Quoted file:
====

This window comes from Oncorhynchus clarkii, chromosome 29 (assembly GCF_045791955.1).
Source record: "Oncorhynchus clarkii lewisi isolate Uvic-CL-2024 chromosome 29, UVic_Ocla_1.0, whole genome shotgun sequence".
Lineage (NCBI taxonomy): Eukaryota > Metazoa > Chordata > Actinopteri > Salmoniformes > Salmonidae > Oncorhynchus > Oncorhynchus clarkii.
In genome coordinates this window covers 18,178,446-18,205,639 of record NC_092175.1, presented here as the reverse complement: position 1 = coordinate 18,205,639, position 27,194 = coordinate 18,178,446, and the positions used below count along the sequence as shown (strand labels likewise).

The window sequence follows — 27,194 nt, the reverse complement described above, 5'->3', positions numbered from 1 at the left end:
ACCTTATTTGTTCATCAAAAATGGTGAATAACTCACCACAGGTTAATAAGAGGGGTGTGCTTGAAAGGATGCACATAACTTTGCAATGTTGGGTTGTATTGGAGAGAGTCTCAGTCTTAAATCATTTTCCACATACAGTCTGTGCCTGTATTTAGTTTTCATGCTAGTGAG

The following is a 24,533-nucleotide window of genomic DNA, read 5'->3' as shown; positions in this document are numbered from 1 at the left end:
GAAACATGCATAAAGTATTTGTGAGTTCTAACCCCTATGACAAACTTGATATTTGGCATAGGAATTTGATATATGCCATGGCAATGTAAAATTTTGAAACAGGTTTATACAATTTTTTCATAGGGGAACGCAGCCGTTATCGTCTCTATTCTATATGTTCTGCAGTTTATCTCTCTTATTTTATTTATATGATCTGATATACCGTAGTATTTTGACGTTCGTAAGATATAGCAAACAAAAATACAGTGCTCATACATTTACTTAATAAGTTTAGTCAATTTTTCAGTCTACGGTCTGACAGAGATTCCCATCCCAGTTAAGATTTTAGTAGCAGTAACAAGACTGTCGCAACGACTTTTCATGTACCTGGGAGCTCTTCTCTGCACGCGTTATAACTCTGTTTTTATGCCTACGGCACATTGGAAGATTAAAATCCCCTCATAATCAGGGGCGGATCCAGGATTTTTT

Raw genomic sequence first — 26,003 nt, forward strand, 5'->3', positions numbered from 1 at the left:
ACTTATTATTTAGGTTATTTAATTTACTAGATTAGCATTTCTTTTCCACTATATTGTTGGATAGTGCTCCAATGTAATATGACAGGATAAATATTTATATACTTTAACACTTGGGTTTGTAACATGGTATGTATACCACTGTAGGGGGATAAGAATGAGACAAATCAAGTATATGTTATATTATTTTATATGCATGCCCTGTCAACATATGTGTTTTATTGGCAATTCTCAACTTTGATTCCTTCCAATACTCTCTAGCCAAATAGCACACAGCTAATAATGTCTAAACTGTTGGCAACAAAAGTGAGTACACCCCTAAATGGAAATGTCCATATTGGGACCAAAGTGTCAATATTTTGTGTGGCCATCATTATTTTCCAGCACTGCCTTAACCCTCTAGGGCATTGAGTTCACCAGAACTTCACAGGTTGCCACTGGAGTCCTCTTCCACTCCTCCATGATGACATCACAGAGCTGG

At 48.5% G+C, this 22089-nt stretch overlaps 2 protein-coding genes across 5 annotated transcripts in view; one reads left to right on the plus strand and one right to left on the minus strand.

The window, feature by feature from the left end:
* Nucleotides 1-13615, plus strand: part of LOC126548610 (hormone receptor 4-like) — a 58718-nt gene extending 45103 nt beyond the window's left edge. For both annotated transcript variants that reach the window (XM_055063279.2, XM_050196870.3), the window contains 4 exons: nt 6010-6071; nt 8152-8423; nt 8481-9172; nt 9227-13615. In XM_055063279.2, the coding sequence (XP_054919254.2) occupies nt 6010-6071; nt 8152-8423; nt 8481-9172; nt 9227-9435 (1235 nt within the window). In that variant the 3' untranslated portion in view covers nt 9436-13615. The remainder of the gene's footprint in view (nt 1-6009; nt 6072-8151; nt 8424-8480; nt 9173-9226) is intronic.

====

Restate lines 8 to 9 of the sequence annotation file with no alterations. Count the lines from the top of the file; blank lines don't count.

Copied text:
GAAACATGCATAAAGTATTTGTGAGTTCTAACCCCTATGACAAACTTGATATTTGGCATAGGAATTTGATATATGCCATGGCAATGTAAAATTTTGAAACAGGTTTATACAATTTTTTCATAGGGGAACGCAGCCGTTATCGTCTCTATTCTATATGTTCTGCAGTTTATCTCTCTTATTTTATTTATATGATCTGATATACCGTAGTATTTTGACGTTCGTAAGATATAGCAAACAAAAATACAGTGCTCATACATTTACTTAATAAGTTTAGTCAATTTTTCAGTCTACGGTCTGACAGAGATTCCCATCCCAGTTAAGATTTTAGTAGCAGTAACAAGACTGTCGCAACGACTTTTCATGTACCTGGGAGCTCTTCTCTGCACGCGTTATAACTCTGTTTTTATGCCTACGGCACATTGGAAGATTAAAATCCCCTCATAATCAGGGGCGGATCCAGGATTTTTT

Raw genomic sequence first — 26,003 nt, forward strand, 5'->3', positions numbered from 1 at the left: